Channel 4 apologises over Shankill bomb joke in ABC sitcom

The aftermath of the Shankill bomb in 1993
The aftermath of the Shankill bomb in 1993

Channel 4 has apologised after it sparked outrage by posting a clip of a US sitcom containing a joke apparently referencing the Shankill bomb.

Nine innocent people were killed when IRA man Thomas Begley carried a bomb into Frizzell’s fish shop on the Shankill Road on the afternoon of October 23, 1993.

He was said to have been targeting a UDA meeting that was supposed to take place upstairs.

His bomb was on an 11-second fuse and killed him along with nine other people. Another 57 people were injured.

The incident is one of the most notorious atrocities of the Troubles.

Now, TV giant Channel 4 has come under fire after a reference in one of its programmes appeared to make light of the terror attack.

Dre and Bow Johnston, characters on the US sitcom Blackish, are discussing their son Junior’s political identity.

Dre declares to Bow that they have a problem, as he believes Junior is a republican. Discussing the definition of a republican, Bow asks Dre: “A member of the Irish Republican Army?”

She continues: “Okay, okay, if you got to take down a couple of fish and chips shops to be free of British rule, Dre you gotta do what you gotta do.”

Channel 4’s video on demand service, All4 posted a link to the episode in question on its Facebook page, leading to a barrage of criticism.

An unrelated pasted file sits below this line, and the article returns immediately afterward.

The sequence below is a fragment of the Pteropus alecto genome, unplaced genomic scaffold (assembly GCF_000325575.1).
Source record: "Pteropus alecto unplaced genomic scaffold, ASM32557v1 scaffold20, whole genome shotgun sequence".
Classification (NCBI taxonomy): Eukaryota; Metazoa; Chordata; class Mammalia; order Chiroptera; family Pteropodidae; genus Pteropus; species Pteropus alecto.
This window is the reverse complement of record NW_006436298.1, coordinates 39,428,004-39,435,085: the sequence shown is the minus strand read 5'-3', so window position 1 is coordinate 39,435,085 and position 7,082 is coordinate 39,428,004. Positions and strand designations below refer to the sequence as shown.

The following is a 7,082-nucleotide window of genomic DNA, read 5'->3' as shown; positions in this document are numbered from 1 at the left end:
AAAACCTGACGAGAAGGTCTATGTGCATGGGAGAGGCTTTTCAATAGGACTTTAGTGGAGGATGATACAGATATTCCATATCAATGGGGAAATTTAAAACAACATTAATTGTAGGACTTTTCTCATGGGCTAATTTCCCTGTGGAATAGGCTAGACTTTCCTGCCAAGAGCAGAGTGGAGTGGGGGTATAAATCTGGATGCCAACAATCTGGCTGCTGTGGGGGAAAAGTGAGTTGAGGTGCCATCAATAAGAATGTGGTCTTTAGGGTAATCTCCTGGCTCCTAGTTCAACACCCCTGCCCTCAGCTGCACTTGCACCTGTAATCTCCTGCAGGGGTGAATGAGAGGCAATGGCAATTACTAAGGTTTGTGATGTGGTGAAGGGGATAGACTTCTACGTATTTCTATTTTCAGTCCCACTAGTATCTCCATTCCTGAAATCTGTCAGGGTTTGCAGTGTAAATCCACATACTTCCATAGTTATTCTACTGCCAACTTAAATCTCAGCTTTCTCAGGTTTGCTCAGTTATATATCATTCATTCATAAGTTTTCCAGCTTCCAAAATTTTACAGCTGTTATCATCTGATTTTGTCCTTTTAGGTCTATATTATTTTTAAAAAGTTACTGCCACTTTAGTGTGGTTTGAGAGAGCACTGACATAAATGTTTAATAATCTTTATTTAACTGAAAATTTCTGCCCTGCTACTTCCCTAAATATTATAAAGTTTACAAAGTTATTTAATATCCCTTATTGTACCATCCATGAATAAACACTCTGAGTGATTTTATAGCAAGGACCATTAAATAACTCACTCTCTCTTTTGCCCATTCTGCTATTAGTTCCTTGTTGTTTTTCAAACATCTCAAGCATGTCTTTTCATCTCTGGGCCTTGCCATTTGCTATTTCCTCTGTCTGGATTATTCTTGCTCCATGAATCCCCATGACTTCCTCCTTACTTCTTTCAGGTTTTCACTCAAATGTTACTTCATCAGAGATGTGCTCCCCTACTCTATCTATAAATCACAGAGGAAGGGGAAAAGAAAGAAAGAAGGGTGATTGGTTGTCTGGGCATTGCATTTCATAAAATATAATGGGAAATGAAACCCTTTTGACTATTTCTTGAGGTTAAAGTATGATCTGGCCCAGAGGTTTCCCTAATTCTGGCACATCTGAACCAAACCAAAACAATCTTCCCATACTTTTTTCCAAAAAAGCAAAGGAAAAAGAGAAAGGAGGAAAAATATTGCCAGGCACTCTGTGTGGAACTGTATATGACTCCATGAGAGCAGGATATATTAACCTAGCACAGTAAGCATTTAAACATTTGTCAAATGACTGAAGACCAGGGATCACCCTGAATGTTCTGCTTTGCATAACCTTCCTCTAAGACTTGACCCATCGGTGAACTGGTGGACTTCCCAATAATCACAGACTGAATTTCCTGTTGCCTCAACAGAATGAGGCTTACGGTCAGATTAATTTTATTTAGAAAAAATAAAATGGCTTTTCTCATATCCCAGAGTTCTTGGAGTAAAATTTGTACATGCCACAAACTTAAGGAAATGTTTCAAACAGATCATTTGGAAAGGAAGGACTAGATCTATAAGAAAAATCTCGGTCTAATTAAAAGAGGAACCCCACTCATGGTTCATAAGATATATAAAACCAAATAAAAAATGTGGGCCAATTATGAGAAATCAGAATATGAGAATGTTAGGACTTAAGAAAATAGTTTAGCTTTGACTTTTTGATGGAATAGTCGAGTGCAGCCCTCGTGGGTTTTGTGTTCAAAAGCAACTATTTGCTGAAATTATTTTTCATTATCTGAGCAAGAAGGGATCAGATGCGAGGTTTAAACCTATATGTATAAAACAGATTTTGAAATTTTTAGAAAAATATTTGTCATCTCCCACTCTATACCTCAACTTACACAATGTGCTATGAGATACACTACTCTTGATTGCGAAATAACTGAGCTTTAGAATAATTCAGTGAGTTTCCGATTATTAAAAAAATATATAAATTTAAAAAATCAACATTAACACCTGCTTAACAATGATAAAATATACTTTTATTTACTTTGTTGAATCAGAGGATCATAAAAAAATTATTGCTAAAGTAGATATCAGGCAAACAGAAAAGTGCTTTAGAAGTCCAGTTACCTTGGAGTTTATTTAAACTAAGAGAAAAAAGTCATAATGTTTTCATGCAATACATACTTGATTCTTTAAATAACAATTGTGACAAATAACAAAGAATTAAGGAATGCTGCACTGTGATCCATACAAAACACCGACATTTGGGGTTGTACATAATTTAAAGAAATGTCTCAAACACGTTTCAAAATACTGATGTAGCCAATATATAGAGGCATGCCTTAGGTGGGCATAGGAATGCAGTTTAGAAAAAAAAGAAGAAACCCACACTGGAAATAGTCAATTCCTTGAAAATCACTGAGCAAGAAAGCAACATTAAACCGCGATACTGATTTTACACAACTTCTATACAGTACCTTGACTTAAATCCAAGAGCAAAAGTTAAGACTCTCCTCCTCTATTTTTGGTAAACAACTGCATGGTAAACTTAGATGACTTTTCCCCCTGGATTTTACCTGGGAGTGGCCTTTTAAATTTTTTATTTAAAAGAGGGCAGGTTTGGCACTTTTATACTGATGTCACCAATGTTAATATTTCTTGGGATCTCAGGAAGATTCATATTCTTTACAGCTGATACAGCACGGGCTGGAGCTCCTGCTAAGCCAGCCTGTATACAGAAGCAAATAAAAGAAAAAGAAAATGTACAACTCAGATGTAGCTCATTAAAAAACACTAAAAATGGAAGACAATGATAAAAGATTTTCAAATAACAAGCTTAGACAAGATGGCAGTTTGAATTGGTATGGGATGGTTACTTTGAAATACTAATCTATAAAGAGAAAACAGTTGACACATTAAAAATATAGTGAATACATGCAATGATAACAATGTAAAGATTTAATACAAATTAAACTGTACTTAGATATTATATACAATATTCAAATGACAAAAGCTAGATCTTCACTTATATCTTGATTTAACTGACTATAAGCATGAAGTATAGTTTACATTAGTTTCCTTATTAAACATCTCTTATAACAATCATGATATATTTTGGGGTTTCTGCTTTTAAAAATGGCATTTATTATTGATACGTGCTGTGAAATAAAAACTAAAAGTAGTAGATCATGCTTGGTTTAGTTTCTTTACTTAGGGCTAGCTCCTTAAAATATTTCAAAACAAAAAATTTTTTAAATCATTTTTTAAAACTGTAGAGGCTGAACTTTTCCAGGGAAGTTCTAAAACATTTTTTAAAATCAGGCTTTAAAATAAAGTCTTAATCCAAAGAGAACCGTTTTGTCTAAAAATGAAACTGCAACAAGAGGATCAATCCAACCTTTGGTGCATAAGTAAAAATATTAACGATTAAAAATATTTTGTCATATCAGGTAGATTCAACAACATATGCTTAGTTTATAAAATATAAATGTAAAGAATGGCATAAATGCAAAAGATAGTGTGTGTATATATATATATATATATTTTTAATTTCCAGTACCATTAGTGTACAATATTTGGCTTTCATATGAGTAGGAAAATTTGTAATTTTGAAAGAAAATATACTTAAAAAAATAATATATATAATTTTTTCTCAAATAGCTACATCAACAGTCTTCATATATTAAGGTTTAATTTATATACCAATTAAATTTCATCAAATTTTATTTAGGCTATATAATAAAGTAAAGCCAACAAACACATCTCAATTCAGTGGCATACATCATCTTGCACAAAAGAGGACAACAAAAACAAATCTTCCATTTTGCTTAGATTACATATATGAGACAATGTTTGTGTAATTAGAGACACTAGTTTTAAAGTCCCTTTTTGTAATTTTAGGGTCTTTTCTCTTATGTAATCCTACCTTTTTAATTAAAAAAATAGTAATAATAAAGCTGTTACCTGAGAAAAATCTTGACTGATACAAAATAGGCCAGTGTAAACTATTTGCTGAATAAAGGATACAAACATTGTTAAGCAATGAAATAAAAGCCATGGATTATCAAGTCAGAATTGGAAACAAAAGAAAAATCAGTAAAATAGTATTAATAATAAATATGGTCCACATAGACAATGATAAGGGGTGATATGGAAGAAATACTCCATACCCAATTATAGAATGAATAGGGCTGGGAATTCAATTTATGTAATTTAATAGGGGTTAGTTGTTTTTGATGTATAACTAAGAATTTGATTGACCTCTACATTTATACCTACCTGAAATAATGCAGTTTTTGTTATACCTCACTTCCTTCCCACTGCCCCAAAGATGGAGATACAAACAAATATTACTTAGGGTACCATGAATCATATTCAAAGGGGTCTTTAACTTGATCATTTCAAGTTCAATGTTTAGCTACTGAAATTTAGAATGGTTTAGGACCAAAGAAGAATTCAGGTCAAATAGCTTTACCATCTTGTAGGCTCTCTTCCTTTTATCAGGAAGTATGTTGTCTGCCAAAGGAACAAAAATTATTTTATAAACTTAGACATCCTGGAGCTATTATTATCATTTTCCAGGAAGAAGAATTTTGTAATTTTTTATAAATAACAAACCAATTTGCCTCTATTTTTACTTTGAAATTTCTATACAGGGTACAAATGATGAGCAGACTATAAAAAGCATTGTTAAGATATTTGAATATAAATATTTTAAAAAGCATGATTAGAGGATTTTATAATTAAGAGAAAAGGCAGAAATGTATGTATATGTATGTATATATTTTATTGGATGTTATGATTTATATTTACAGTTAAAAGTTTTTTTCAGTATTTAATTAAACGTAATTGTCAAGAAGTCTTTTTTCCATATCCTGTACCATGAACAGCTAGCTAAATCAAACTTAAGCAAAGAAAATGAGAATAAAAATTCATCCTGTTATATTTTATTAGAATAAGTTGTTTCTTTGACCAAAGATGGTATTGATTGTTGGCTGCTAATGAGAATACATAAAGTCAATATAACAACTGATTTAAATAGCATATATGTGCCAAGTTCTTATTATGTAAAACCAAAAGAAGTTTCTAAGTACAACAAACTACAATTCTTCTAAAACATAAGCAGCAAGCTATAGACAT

Gary Murray, who lost his 13-year-old sister Leanne in the 1993 bomb, said he was “disgusted and angry ” by the clip.

He told the News Letter: “It is like they are throwing it in our faces. I have just shown it to my mum and it left her in tears. It has just brought it all back again.”

Many people also voiced their anger about the joke on Facebook.

One viewer posted: “This is beyond disgusting. The murder of innocents including children on the Shankill Road is deemed acceptable comedy dialogue?”

Another said: “This is really scraping the barrel...insensitive and just morally wrong. C4 should be ashamed that this was allowed to be aired.”

Belfast Councillor Julie-Anne Corr-Johnston said she was “flabbergasted” by what she described as an “insensitive reference”.

She added: “There is no comedy to be found in the loss of life let alone one of the most notorious incidents of the troubles in Northern Ireland.”

In a statement to the News Letter, Channel 4 said: “The clip was taken from the long-running American sitcom Blackish and was posted on social media, out of the context of the episode, in error and has since been removed.

“We apologise if any offence has been caused by this clip.”